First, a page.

Using Travis CI to deploy to Maven repositories and GitHub Releases

This post outlines the steps needed to simultaneously deploy to Maven repositories and to GitHub Releases. Every time a tagged commit is pushed, a Travis CI build will be triggered automatically and start the release process. This blog post uses Sonatype Nexus as an example for a Maven repository manager.

Preparing GitHub Releases

Sergey Mashkov has written a Maven plugin that allows us to create a new release on our project’s releases page and upload our build artifacts to a release. The following sections describe how we need to configure our pom.xml in order to use this plugin.

The plugin uses the scm settings to find out for which project the new release should be created. Right now, there’s still a bug in the plugin which restricts the format for our git URIs. The only working format is Neither scm:git: scm:git:ssh://, but a pull request has been created that adds this functionality.

So add an scmsection to your pom that looks like this:


The second step is to include the plugin in our pom. Right now the plugin is only available from so we need to add it as a plugin repository. We only want to create a new release on GitHub when we are building a new release. Hence we configure the plugin in an extra release profile section. This leads to the plugin being executed only if Maven is started with -Preleaseand only if the deploy goal is invoked. For more information on how to configure the plugin options please refer to its documentation and the pitfalls below.


Preparing for Maven releases

If you don’t already have a repository where you want to deploy to, you need to create a release and a snapshot repository and add them to distributionManagement.You might also want to create a separate user that has access only to your target repositories. This user will be used to upload the releases.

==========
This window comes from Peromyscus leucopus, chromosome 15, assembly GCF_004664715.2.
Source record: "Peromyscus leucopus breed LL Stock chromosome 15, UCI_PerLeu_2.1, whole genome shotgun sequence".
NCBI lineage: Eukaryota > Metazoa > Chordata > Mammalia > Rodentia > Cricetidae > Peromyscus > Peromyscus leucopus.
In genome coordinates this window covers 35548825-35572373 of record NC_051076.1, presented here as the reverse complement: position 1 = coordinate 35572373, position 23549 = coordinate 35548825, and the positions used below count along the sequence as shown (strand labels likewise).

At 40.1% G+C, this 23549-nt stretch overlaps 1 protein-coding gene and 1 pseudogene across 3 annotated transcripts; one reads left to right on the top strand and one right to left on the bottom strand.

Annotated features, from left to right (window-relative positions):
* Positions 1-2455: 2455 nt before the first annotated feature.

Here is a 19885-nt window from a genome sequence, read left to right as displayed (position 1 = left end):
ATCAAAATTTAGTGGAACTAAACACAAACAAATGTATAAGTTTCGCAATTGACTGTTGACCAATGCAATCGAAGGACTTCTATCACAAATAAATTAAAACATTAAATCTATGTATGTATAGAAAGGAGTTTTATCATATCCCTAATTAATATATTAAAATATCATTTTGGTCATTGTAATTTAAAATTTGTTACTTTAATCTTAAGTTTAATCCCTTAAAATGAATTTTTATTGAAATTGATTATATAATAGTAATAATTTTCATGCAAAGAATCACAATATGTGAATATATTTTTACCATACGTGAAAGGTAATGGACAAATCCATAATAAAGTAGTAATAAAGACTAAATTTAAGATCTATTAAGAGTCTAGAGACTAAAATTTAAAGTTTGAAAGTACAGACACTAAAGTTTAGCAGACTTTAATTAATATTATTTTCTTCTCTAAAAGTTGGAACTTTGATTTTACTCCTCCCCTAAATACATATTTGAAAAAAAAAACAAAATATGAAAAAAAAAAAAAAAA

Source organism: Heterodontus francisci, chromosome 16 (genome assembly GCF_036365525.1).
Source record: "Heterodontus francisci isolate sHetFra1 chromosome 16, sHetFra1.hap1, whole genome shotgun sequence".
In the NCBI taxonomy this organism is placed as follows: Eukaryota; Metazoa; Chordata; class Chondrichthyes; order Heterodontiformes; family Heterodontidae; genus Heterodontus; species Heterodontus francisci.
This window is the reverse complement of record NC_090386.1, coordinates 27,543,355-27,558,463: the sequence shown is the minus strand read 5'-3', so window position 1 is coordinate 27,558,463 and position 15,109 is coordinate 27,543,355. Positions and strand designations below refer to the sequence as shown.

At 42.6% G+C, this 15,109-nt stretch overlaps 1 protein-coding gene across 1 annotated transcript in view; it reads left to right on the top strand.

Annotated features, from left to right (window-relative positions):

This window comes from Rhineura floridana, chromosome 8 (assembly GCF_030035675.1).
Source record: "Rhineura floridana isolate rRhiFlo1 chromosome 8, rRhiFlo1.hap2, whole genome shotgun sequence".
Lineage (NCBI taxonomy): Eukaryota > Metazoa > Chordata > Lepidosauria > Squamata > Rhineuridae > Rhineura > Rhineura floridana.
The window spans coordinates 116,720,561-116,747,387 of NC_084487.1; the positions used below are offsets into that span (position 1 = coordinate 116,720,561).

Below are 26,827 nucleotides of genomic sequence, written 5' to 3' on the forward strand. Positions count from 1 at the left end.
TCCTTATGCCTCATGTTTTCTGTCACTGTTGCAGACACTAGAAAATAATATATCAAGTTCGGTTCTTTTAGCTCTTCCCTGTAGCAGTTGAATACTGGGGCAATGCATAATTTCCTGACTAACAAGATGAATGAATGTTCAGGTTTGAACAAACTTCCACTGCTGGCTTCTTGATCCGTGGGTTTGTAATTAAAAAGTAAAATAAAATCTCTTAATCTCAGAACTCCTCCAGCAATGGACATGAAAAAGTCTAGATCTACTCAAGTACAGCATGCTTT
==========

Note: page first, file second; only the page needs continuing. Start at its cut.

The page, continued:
Putting it all together

So far we have configured the GitHub release plugin to deploy our artifacts to the GitHub Releases page and setup Maven releases. Now it’s time to glue the parts together. In order to do this we have to create a settings.xmlfor use with Maven, a .travis.yml that manages our Travis CI builds and we have to configure some environment variables in Travis CI itself. Furthermore we need a small shell script that orchestrates our release.

Maven settings

Create a new settings.xmlfile in your repository, e.g in a .travis/directory. The content of this file should look like the following snippet. The <server>ids have to match the ids in <distributionManagement>and the <serverId>of the GitHub release plugin exactly. Do not use static credentials here! You don’t want everyone who stumbles upon your repository on GitHub to have write access to your Nexus/Artifactory and GitHub. We will use Travis CI’s capability to inject environment variables into builds; the environment variables will be configured soon.

<settings xmlns=""


Release script

We need a small shell script that orchestrates our releases. This script sets the correct version, creates a release and uploads it to our Maven repository and to GitHub. To release the correct version theTRAVIS_TAG environment variable will be used. Travis CI uses this variable to inject the value of the git tag into the build.

#!/usr/bin/env bash

set -e